Any employer that has been the subject of e-discovery requests can attest to the difficulty and expense encountered when compiling and producing company electronic communications. These burdens have been further exacerbated by the use of newer forms of electronic communications that subsequently become the subject of e-discovery requests. Many employers are reviewing their electronic communications policies in an attempt to restrict workplace communications to formats that can limit later discovery responses.
Earlier this year, a federal district court in California gave additional support to these efforts. Kellgren v. Petco Animal Supplies, Inc., is a class action wage and hour claim filed against the retailer. The plaintiffs issued discovery requests seeking production, among other things, of text messages sent by Petco managers that discussed staffing levels or labor budgets. Petco objected to these requests as burdensome, noting that the purported texts were sent using the managers’ personal phones. When denying the plaintiff’s motion to compel discovery of the texts, the court pointed to Petco’s Store Communications Policy, which advises managers that they are only permitted to communicate with stores through email or voicemail. Given this policy, the court concluded that text messages were unlikely to result in discovery of information relevant to the claim.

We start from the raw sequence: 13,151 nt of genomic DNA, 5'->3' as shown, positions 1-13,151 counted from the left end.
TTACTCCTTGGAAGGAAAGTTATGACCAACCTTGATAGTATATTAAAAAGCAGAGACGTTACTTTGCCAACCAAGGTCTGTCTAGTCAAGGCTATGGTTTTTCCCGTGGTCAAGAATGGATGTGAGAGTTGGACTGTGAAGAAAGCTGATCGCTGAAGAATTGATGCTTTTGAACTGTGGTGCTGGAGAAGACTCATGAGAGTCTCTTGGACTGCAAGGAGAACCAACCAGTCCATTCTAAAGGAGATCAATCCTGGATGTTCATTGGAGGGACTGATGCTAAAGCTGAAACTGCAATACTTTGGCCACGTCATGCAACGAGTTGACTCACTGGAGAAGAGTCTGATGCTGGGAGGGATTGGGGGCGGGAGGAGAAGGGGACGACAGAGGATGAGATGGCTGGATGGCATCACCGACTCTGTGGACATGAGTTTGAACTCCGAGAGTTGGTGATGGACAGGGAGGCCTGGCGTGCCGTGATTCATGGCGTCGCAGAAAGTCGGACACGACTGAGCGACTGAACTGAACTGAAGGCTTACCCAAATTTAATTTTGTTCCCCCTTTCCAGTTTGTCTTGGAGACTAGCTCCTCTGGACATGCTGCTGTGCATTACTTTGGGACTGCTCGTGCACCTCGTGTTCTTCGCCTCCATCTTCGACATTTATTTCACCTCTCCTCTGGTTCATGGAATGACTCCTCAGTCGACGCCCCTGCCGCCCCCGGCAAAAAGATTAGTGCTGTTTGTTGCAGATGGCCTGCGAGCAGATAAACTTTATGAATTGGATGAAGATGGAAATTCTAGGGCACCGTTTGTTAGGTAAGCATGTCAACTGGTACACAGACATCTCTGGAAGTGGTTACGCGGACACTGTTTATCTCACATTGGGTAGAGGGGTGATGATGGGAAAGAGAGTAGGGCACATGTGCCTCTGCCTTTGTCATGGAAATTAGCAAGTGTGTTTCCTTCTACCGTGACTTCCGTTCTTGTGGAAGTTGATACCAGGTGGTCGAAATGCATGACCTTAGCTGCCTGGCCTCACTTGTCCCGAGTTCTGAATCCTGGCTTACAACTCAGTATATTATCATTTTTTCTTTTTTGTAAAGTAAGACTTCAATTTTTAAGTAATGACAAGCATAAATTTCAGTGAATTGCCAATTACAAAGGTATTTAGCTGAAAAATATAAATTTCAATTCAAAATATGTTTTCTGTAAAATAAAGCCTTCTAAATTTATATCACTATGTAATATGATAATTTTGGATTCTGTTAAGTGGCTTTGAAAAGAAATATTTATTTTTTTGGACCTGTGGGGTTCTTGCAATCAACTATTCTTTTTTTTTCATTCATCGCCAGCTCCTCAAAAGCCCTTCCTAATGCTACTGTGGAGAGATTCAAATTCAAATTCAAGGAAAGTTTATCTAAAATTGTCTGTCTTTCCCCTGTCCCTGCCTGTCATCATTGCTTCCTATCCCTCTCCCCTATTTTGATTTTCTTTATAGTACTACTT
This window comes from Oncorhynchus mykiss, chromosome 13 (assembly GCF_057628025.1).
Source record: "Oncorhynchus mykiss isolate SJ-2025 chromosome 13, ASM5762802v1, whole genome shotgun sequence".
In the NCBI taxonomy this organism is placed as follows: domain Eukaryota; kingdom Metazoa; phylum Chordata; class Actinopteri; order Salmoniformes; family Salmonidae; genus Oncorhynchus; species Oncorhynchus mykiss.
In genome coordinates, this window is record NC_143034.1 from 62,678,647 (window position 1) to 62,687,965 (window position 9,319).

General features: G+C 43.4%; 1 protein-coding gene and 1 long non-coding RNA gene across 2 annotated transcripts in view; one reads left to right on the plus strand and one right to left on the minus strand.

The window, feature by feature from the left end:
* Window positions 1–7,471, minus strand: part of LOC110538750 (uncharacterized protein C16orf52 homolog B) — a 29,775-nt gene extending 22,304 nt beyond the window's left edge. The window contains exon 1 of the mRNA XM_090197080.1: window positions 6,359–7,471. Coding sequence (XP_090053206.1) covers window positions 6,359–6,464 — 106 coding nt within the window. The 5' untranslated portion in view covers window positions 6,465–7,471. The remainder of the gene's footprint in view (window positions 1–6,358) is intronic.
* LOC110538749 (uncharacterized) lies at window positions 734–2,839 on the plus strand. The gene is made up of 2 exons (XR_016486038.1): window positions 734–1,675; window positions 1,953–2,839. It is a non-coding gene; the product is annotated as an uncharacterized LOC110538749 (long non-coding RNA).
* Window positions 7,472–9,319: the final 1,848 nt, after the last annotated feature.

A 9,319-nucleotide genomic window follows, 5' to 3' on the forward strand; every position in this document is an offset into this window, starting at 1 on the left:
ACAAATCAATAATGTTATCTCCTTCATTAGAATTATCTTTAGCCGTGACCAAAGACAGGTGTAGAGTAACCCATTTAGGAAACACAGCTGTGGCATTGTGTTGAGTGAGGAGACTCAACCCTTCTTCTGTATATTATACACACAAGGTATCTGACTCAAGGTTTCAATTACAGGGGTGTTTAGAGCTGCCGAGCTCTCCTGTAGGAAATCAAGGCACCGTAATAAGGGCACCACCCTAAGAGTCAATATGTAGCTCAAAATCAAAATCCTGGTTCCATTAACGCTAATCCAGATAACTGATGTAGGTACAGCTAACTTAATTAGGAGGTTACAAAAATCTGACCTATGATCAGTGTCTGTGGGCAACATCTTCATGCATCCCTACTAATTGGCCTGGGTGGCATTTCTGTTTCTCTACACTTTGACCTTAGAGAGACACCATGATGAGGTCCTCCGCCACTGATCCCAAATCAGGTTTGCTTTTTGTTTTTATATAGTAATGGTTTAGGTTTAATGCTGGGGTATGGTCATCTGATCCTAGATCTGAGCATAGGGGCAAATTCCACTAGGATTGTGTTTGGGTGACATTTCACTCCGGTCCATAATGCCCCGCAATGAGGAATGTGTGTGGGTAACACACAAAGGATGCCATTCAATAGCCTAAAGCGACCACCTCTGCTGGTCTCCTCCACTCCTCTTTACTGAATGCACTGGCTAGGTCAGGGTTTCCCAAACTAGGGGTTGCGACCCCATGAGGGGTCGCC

This decision may spur employers to adopt similar language in their electronic communications policies. By restricting business communications via text message or social media platforms, companies can raise substantial objections to broad e-discovery requests. These limits have the additional benefit of giving the employer the ability to have access to all business communications if the need arises. If combined with employee training regarding electronic communications procedures, these policies can avoid some of the expense and burden imposed by e-discovery requests.